The April 2010 Deepwater Horizon oil spill, or BP oil spill, had far-reaching and catastrophic environmental effects. According to a 2013 study [PDF] published by the National Academy of Sciences, it is difficult to know the full extent of environmental damage caused by the spill because of the movement of ocean currents and the difficulties of monitoring the great variety of natural resources found in the Gulf of Mexico. In addition to the challenges of every incidence of environmental damage, it is no easy task to assess the damage in economic terms. Furthermore, the National Research Council expressed concern about the unknown environmental effects of products used to clean-up the oil, primarily the massive use of dispersants to break up the oil in the water, on the Gulf’s ecosystem. The study, requested by the US Congress, also warned that the environmental impact of the oil spill would exert a substantial impact on the Gulf’s economy as well, because many residents of that region relied on the Gulf’s varied natural resources for survival.
Some groups have set out to identify specific damage caused by the oil spill. For example, a 2013 study by the National Wildlife Federation (NWF) noted that the Gulf’s bottlenose dolphin population was suffering from severe illnesses caused by exposure to the oil spill. The NWF also observed decreases in the population of the Gulf’s marine wildlife caused by the oil spill adversely affecting hatcheries and interfering with the aquatic ecosystem’s food chain. The Department of the Interior reported similar environmental impacts, including negative effects on waterfowl populations and oyster beds. Scientists that used submersible equipment to study coral located near the Deepwater Horizon site witnessed extensive damage to coral beds caused by the blowout and spill. Environmental group Greenpeace obtained photographs of a dead sperm whale found in the Gulf in the weeks following the oil spill, allegedly killed by the effects of the spill, through a FOIA request.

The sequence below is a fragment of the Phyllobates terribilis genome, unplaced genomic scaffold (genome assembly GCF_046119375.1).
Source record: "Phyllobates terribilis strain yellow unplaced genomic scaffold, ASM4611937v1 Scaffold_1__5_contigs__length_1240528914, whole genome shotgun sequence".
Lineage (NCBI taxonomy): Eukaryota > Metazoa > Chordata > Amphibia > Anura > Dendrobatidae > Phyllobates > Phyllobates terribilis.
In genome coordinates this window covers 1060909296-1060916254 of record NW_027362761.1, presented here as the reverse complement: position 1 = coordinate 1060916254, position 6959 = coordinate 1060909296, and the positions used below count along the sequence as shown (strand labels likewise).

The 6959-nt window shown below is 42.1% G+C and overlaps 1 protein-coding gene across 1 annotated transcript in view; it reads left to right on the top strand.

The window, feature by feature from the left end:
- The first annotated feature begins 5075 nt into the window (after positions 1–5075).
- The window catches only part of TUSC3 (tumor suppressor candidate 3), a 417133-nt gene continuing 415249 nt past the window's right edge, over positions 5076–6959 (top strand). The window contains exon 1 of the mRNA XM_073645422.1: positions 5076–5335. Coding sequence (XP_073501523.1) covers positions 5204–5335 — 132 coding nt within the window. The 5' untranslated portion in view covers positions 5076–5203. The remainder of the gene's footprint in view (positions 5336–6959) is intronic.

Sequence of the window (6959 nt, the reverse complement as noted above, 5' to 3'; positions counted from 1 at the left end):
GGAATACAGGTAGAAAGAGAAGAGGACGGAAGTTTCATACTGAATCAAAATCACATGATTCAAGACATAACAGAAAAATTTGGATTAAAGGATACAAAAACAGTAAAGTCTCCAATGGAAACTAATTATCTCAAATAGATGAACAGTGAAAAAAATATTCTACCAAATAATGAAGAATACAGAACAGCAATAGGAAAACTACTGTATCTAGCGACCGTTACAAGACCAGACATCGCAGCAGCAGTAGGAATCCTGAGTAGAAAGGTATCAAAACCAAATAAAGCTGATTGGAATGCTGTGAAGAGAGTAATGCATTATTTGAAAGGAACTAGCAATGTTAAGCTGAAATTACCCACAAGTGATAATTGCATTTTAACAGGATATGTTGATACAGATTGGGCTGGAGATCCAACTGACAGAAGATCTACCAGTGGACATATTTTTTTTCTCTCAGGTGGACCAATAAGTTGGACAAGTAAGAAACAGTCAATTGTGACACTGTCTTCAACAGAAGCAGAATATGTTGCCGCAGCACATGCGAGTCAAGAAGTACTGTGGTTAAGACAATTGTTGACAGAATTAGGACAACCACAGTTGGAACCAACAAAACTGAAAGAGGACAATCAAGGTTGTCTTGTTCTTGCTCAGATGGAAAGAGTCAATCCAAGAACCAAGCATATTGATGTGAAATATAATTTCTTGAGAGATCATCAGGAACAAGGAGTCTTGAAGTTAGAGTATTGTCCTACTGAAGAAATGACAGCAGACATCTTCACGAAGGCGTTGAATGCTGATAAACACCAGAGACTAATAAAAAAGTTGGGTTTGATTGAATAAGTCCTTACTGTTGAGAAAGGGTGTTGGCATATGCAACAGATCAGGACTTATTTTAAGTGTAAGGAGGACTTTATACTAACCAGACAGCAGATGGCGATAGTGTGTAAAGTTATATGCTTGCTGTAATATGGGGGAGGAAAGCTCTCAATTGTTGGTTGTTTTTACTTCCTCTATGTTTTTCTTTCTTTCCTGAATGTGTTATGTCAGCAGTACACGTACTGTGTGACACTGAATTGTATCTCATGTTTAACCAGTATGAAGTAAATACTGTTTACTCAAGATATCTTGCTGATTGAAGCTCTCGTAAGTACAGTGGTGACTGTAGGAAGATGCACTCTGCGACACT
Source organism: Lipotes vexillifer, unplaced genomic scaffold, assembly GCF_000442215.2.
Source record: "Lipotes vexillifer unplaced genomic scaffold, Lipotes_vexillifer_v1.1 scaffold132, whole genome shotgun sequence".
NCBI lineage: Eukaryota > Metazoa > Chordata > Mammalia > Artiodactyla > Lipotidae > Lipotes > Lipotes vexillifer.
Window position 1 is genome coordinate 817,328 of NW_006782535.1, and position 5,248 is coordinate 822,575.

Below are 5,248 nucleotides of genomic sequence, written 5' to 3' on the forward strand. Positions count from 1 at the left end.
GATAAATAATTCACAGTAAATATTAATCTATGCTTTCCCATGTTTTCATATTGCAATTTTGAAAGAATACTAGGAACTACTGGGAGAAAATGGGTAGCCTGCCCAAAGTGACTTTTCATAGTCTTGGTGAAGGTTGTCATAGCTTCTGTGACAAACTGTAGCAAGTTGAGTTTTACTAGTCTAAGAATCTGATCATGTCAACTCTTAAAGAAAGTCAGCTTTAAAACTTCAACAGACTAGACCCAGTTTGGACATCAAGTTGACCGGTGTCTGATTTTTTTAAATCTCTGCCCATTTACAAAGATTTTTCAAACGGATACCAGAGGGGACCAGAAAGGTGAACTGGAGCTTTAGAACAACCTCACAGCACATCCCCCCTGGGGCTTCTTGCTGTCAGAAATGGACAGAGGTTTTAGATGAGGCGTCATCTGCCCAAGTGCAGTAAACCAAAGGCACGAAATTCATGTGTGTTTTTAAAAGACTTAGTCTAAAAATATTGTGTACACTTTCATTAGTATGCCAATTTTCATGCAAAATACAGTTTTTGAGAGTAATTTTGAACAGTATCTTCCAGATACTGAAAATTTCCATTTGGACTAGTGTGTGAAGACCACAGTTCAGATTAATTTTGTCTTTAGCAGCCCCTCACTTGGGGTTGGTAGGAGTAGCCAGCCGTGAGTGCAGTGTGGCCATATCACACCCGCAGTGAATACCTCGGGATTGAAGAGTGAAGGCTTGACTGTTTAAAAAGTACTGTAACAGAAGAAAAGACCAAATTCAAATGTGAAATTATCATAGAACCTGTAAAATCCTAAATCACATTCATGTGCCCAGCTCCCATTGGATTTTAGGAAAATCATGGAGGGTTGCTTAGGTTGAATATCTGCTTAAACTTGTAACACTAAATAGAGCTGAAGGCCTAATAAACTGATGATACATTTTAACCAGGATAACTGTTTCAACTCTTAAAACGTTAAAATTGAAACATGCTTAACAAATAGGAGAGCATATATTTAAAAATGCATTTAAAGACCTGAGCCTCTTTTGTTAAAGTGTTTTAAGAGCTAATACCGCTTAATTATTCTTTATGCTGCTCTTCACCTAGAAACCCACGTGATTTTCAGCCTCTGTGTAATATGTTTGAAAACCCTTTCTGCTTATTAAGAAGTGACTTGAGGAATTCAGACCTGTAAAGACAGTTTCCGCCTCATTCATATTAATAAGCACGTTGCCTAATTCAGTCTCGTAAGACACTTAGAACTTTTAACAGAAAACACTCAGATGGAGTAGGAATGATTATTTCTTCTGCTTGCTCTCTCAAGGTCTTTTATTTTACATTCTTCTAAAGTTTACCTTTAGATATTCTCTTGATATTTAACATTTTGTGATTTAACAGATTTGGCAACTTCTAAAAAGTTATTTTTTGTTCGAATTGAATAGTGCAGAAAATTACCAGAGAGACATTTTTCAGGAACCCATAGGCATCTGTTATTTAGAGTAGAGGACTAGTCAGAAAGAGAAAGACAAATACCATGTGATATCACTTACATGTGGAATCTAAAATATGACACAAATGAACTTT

In addition to the diverse wildlife population, many human residents and industries of the Gulf Coast region rely on the natural resources and suffered from the spill’s environmental effects. Fishermen in the region are bringing in reduced hauls of seafood and noticing the reduced populations of commercial seafood species. Some of the seafood brought in by fishermen continues to display notable deformities and has caused concern about the consumption of contaminated food on the human population. Scientists also express concern about the impact of toxic dispersal chemicals used in the Gulf on the human population, especially as humans consume seafood from the Gulf that has been exposed to the toxic chemical’s lingering effects. Gulf Coast beaches, a major tourist attraction for the region, periodically suffer from “tar balls” washed ashore after storms. While many of the catastrophic environmental effects of the BP oil spill remain largely unknown, such studies are important for calculating the economic damages caused by the spill attributable to BP.